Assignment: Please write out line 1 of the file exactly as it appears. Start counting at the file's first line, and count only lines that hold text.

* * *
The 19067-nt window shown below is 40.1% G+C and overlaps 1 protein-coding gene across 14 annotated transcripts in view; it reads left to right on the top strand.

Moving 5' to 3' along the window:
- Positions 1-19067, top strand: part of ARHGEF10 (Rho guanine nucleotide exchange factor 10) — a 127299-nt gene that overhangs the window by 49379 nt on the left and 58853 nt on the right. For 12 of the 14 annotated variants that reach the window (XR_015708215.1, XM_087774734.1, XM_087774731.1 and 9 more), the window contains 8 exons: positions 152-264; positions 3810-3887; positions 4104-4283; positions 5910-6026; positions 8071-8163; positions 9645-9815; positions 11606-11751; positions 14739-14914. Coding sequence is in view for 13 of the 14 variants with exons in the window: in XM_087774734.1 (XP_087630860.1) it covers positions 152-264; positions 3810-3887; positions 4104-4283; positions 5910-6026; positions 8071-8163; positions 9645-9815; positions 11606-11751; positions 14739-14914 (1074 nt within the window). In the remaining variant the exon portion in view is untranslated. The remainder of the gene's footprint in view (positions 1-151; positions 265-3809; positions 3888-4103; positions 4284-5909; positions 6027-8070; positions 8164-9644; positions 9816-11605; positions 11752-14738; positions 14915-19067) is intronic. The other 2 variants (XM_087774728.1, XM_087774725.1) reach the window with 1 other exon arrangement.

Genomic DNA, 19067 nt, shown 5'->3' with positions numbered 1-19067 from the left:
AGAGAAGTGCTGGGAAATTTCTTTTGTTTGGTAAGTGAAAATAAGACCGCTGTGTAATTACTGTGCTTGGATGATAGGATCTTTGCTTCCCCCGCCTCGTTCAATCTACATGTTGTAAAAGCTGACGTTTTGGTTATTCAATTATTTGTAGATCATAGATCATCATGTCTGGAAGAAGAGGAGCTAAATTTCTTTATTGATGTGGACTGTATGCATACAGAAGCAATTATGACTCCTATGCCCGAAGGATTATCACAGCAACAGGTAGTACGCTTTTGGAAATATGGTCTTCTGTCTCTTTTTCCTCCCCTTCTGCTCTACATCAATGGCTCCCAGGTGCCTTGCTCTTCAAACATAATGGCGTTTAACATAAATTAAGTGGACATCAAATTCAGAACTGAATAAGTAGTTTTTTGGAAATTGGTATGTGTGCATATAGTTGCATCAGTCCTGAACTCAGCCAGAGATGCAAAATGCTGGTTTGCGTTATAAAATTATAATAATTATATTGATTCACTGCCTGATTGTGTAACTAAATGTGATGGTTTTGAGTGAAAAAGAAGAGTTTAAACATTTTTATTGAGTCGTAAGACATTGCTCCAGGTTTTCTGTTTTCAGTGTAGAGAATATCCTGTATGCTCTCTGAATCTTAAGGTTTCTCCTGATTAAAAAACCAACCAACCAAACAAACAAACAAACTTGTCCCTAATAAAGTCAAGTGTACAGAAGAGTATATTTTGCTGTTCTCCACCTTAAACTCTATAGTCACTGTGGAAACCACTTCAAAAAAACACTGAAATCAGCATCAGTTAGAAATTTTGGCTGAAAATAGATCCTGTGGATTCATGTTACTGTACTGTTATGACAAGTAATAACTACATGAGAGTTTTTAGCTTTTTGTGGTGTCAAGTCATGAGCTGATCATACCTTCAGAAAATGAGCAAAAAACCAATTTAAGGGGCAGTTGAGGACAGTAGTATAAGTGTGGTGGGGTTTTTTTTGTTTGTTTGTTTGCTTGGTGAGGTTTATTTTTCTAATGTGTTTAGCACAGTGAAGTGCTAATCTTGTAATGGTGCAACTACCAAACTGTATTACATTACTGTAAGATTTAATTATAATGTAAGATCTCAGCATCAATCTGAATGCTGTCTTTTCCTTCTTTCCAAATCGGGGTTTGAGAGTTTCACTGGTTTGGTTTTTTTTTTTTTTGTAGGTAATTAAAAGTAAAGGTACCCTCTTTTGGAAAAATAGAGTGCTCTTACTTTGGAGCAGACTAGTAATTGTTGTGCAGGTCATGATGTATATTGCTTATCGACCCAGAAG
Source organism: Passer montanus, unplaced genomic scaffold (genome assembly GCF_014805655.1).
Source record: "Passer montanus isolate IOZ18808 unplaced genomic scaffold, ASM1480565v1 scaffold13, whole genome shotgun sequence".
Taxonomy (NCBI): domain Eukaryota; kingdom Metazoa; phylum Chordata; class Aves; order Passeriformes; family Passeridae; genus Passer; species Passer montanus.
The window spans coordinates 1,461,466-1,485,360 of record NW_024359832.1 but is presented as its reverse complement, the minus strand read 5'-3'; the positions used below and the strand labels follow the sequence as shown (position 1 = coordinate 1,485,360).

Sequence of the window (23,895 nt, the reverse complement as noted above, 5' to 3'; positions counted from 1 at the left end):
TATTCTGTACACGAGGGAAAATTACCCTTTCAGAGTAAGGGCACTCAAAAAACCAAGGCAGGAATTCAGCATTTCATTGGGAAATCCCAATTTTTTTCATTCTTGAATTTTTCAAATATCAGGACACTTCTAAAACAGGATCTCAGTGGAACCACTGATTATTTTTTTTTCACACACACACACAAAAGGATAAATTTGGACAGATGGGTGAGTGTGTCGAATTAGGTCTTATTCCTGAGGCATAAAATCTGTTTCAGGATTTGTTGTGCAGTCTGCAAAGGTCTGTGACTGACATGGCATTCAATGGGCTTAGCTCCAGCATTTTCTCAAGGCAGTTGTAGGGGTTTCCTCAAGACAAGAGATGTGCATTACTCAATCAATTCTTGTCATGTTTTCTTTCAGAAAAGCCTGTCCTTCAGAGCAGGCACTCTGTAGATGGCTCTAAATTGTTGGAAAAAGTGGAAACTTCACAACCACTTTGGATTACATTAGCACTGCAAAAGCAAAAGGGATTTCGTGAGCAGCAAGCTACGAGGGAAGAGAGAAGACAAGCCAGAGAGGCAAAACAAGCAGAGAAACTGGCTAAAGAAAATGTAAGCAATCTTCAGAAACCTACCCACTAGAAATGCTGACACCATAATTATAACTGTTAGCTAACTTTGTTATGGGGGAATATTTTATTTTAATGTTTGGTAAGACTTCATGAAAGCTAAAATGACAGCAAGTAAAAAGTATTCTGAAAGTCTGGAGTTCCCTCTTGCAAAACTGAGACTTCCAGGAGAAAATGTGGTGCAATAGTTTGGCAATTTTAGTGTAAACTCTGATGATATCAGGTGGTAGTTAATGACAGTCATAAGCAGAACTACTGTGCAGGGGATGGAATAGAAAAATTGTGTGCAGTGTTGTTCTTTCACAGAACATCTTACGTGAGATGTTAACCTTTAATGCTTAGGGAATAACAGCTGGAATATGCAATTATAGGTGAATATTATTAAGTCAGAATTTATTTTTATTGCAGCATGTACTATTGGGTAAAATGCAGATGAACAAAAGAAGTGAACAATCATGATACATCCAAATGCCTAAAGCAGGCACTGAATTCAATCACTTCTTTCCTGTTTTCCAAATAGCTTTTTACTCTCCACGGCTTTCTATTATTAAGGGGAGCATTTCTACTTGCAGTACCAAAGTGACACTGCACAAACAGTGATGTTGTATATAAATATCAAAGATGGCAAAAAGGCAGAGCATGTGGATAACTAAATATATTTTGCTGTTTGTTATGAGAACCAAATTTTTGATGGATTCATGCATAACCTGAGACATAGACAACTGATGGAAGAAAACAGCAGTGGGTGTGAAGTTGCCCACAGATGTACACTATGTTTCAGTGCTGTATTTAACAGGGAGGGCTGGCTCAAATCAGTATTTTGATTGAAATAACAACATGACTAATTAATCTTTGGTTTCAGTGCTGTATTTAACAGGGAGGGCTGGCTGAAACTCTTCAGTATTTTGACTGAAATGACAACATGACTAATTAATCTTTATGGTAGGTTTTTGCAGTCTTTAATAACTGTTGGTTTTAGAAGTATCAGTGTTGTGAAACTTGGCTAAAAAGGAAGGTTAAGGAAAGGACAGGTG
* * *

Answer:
The 19067-nt window shown below is 40.1% G+C and overlaps 1 protein-coding gene across 14 annotated transcripts in view; it reads left to right on the top strand.